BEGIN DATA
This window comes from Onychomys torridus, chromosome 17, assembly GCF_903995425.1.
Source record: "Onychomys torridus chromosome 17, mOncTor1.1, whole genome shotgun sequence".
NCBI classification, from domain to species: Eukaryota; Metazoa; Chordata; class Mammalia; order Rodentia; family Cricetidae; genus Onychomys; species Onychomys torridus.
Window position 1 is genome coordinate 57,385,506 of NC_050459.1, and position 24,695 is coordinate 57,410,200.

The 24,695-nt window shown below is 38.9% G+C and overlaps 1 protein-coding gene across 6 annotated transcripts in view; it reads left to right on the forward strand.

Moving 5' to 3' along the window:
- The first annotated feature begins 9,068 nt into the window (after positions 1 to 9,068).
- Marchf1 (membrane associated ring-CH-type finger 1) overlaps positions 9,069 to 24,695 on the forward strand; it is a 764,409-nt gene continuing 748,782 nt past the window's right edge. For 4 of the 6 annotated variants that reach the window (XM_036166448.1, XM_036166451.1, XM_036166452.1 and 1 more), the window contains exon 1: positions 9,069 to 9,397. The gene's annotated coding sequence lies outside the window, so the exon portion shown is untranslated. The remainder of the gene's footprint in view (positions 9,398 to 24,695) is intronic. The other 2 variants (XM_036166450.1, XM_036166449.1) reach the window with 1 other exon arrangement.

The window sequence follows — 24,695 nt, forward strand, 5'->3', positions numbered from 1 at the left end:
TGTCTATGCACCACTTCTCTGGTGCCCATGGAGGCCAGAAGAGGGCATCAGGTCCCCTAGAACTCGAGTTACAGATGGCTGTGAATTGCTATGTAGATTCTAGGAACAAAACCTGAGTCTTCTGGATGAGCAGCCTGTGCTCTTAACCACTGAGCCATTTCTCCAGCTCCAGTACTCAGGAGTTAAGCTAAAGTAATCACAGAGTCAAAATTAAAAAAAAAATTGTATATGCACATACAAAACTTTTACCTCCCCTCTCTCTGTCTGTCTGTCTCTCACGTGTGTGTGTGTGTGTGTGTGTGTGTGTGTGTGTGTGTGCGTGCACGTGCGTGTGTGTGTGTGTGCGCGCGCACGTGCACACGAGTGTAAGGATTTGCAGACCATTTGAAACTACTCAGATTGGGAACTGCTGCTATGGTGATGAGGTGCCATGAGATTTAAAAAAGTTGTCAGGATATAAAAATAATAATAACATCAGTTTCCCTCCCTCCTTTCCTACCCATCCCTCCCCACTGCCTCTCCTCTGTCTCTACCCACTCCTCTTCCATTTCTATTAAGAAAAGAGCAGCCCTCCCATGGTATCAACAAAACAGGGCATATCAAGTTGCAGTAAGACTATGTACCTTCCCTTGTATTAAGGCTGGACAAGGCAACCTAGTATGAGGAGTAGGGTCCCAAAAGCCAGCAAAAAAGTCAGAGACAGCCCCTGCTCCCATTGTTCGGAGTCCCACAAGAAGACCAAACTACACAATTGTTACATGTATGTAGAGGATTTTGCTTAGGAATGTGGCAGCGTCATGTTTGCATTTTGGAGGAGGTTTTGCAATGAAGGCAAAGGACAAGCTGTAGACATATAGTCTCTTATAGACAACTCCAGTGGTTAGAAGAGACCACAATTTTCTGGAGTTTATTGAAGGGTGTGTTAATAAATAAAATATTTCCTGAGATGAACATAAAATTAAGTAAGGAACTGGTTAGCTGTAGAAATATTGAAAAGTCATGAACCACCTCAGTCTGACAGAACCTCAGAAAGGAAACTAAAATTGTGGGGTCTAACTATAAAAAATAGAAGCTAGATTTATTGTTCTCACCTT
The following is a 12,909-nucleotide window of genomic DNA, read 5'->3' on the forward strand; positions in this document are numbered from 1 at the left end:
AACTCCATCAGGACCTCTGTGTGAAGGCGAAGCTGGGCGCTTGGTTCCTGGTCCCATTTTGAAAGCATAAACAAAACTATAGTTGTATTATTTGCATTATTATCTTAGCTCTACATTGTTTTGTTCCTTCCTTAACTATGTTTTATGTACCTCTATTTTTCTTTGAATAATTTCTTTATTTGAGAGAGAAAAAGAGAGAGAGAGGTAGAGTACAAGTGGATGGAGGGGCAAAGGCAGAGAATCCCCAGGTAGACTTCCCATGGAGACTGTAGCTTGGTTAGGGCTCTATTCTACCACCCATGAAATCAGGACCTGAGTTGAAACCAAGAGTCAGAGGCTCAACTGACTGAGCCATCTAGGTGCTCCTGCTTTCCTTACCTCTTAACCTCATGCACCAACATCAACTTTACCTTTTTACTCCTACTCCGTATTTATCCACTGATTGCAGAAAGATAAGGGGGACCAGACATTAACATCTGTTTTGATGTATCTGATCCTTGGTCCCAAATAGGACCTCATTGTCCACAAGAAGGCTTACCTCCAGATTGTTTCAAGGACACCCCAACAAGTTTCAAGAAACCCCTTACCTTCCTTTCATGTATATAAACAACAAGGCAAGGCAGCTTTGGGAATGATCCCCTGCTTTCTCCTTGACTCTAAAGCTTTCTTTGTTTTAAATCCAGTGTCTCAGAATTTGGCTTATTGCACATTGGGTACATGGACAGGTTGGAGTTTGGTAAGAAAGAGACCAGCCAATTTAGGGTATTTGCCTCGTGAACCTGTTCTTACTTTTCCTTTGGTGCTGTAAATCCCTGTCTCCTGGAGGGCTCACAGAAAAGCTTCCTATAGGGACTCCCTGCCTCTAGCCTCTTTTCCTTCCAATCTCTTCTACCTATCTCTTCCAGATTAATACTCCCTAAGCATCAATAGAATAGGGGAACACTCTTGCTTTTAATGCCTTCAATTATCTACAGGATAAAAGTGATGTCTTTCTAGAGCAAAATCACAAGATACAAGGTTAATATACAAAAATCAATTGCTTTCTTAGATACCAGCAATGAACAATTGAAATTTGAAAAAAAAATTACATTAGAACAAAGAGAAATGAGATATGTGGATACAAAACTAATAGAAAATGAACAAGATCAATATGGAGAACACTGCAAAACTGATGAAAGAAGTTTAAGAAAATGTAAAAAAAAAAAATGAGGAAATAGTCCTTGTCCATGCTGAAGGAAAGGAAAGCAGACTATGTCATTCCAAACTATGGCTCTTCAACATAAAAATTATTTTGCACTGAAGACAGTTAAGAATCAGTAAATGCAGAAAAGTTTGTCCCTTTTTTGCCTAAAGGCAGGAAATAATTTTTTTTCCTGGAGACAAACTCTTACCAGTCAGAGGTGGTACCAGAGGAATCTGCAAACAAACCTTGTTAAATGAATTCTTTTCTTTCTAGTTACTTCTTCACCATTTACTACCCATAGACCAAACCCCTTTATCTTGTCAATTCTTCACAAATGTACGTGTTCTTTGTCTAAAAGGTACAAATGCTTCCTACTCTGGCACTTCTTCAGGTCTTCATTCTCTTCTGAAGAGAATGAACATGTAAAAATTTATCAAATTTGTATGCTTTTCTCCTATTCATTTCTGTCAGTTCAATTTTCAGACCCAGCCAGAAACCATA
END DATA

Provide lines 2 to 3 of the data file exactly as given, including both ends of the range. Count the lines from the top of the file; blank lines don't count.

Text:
Source record: "Onychomys torridus chromosome 17, mOncTor1.1, whole genome shotgun sequence".
NCBI classification, from domain to species: Eukaryota; Metazoa; Chordata; class Mammalia; order Rodentia; family Cricetidae; genus Onychomys; species Onychomys torridus.